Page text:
A child who has developed good abstract reasoning skills easily uses symbols instead of concrete objects when learning new information. The beginning learner usually needs concrete aids. To represent the number "five, " for example, the teacher or child might put out five blocks. A child who has made the shift to abstract reasoning, however, understands the concept of "quantity" without relying on objects. So in mathematics, abstract reasoning enables the child to understand that the abstract character "5" might stand for five of any specific object—or just the numerical idea of five.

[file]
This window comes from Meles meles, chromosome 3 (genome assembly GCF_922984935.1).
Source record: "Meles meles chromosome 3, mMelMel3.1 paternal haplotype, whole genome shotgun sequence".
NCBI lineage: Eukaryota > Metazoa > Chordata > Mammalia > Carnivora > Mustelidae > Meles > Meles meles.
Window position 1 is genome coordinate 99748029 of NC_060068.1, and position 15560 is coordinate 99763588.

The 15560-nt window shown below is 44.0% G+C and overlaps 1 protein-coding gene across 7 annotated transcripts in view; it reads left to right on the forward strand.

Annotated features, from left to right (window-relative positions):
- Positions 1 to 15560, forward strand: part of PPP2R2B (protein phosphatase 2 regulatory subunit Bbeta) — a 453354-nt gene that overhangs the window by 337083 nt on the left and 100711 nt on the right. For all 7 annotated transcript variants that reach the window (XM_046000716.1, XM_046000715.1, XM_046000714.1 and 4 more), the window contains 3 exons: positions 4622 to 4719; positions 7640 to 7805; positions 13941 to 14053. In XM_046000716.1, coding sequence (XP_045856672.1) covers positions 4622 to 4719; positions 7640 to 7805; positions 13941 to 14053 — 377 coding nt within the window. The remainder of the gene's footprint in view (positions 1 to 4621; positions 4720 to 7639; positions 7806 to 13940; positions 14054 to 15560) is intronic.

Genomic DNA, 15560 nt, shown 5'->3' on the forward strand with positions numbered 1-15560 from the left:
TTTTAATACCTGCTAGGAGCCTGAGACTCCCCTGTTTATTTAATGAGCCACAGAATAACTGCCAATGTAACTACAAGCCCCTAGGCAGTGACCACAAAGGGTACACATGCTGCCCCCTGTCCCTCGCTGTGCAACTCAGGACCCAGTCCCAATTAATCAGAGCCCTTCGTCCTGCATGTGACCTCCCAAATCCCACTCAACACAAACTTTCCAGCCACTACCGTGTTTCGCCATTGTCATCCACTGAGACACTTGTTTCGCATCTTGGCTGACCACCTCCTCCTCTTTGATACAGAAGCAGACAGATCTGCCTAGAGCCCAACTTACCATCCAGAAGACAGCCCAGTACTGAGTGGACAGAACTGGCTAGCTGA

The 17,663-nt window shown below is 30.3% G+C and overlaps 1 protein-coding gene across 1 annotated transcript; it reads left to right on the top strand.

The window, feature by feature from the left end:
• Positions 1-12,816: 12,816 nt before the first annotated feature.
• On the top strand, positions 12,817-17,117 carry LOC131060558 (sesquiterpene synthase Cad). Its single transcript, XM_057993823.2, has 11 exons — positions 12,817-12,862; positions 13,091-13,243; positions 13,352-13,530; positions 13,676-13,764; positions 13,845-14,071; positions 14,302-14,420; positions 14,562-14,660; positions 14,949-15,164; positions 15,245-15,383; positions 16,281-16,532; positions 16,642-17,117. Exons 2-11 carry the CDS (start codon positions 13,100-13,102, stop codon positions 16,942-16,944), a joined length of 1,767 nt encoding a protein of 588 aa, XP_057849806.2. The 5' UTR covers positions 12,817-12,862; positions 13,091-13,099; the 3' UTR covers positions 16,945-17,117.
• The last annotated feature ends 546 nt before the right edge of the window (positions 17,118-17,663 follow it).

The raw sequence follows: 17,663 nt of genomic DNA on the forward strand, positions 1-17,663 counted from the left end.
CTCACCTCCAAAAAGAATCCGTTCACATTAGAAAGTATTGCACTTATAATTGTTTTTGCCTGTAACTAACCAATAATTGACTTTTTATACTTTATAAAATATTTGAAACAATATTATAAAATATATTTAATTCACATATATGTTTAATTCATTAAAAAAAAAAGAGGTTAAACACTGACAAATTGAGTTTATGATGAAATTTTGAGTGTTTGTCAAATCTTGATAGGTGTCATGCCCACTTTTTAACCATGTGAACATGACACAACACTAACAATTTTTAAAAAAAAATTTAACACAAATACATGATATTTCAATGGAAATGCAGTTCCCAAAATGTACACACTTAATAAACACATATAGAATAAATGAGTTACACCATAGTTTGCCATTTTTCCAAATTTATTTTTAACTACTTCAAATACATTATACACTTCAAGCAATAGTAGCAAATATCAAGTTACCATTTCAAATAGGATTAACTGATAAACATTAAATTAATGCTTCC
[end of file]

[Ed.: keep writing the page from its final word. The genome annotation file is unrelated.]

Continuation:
In reading, abstract characters (letters) are grouped in specific patterns to represent the concrete world. Abstract reasoning allows the child to use phonics to sound out words (e.g., "rock"); form a mental image of a rock; and use that information to understand what is being read. While children can always be taught concretely, the leap to abstract reasoning results in more rapid, efficient learning.
See also:THEORY OF MIND
Cegelka, Patricia Thomas, and William H. Berdine. Effective Instruction for Students with Learning Disabilities. Boston: Allyn and Bacon, 1995.